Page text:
Tag Archives: big ag

Big Ag and Agribotics

I came across an invite for a webinar (see link below) organised by the Robotics Business Review in my social media stream. Although I share an interest in electronics and robotics, I find myself thoroughly disagreeing with the sentiment of this article (event invite).

agricultural robotics by striatic, on Flickr
Creative Commons Attribution 2.0 Generic License  by  striatic 

‘Barely 2 percent of the U.S. population is on the farm; growers in California’s San Joaquin Valley are hard-pressed to find field workers to hire, and in places like Japan the average age of farmers is 70 years old. The future outlook for more people to fill the gap by taking up farming is slim to none.’
This comment to me seems from a perspective of a robotics person with no knowledge of small scale farming and related food trends. There is a slowly growing “back to the land” movement and I personally know of many more people toying with the idea and some already doing it.

Technology (including robotics) has a potential of being an excellent help, but I do not share the technocratic “Big-Ag” vision. Countless examples have exposed the myth of “efficiency” in Big Ag. There is undoubtedly ‘efficiency’ when viewed the most narrow vision in labor input / production cost, but in a more holistic view there are plenty of Big Ag costs (as well as Small Ag benefits) not counted.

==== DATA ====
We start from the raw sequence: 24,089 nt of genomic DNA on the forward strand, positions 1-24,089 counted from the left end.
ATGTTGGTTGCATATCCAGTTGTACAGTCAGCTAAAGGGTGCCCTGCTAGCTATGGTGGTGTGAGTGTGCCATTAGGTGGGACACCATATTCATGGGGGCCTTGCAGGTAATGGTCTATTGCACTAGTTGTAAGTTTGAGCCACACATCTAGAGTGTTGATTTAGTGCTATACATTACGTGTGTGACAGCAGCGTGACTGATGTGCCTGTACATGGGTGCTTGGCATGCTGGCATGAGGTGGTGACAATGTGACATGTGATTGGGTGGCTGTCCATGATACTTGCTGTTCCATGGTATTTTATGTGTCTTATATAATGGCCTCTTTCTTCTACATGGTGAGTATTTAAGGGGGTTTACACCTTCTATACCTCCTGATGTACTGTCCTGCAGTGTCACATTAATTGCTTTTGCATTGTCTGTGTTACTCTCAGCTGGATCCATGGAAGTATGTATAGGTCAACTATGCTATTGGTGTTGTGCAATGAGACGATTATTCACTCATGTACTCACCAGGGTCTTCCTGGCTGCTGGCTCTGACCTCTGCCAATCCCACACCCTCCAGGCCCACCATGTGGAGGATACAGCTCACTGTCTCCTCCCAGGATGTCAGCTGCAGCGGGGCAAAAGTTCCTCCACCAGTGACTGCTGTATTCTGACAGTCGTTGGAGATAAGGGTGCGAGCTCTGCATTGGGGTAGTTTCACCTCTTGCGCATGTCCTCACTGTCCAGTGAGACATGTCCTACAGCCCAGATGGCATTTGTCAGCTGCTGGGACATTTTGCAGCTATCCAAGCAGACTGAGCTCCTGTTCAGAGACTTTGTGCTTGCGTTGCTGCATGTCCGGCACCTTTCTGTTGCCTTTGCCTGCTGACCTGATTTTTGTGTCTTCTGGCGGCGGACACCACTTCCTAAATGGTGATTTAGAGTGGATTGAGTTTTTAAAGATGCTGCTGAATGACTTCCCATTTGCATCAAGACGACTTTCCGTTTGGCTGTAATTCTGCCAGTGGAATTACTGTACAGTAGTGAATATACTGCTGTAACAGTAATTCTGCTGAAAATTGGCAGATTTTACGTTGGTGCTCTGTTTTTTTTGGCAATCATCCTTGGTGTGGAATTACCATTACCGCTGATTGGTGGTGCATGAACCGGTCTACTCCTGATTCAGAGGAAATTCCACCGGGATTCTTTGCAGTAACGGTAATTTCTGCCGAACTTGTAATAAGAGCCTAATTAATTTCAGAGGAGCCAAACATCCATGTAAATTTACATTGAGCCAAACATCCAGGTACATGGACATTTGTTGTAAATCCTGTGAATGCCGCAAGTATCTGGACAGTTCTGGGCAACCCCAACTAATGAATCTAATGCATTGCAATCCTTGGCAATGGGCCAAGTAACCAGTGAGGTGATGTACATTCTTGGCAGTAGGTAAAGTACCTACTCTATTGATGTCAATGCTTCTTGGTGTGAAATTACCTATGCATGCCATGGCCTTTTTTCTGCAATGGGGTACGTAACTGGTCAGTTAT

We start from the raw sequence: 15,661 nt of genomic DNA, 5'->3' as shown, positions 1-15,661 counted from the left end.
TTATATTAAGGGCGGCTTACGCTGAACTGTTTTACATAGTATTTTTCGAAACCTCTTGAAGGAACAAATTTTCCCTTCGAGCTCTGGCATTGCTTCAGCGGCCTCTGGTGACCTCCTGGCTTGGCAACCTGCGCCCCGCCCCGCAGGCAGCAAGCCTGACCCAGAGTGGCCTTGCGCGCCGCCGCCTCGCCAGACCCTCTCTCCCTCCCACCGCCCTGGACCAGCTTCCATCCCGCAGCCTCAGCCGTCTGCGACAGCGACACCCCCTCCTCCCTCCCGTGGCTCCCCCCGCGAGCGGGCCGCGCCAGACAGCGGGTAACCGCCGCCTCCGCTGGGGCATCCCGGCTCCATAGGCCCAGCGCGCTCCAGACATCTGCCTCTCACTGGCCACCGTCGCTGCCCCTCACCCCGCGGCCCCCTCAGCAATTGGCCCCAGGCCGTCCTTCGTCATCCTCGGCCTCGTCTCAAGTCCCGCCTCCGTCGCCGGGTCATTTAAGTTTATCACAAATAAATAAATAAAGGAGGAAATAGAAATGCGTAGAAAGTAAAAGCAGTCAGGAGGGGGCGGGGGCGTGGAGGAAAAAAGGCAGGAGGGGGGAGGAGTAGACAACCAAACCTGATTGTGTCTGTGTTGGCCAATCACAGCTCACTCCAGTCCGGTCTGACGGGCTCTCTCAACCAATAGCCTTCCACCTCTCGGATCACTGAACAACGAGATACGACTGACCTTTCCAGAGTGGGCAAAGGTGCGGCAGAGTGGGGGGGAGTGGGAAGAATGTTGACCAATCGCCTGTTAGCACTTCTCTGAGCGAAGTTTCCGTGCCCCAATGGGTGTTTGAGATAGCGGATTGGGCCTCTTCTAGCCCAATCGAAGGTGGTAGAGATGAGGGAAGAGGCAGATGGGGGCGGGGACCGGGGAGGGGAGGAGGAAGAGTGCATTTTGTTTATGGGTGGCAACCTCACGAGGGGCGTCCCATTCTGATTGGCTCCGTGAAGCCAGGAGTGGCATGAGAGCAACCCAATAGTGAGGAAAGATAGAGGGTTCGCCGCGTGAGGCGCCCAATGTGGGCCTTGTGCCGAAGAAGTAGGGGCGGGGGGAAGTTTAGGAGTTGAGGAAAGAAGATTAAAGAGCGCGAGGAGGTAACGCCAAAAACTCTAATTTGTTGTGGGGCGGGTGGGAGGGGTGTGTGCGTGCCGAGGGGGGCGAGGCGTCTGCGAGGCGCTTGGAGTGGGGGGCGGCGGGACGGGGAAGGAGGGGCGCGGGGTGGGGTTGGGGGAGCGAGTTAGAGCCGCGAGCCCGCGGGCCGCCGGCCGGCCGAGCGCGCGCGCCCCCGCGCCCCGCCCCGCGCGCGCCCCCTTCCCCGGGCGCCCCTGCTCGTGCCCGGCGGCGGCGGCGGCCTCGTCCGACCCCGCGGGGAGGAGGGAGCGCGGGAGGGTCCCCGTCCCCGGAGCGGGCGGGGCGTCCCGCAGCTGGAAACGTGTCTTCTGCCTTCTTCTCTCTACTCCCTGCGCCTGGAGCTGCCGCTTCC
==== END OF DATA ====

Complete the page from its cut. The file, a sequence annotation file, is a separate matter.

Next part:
Event Registration: https://event.webcasts.com/starthere.jsp?ei=1034586

I am hoping there will be a recording of this webinar as due to timezones I am not going to attend myself. It appears previous webcasts are available (thank you RBR!).

Industrial Agriculture Will Soon Be in Decline

Recommended reading (original article source): Industrial Agriculture Will Soon Be in Decline | TakePart by Steve Holt.

“But no matter how great life on the factory farm may be these days (for the owners, that is), the agricultural bubble of the last decade is headed for an irreversible dip over the coming years, experts say.

“You’d almost have to view that as ‘This is the best of times,’ ” Bob Young, the top economist for the American Farm Bureau Federation, told a group of Montana farmers in Billings recently. “I’d also tell you that whatever goes up like that, sooner or later, more than likely, one has to expect, one has to think about, getting ready for it to go the other way.””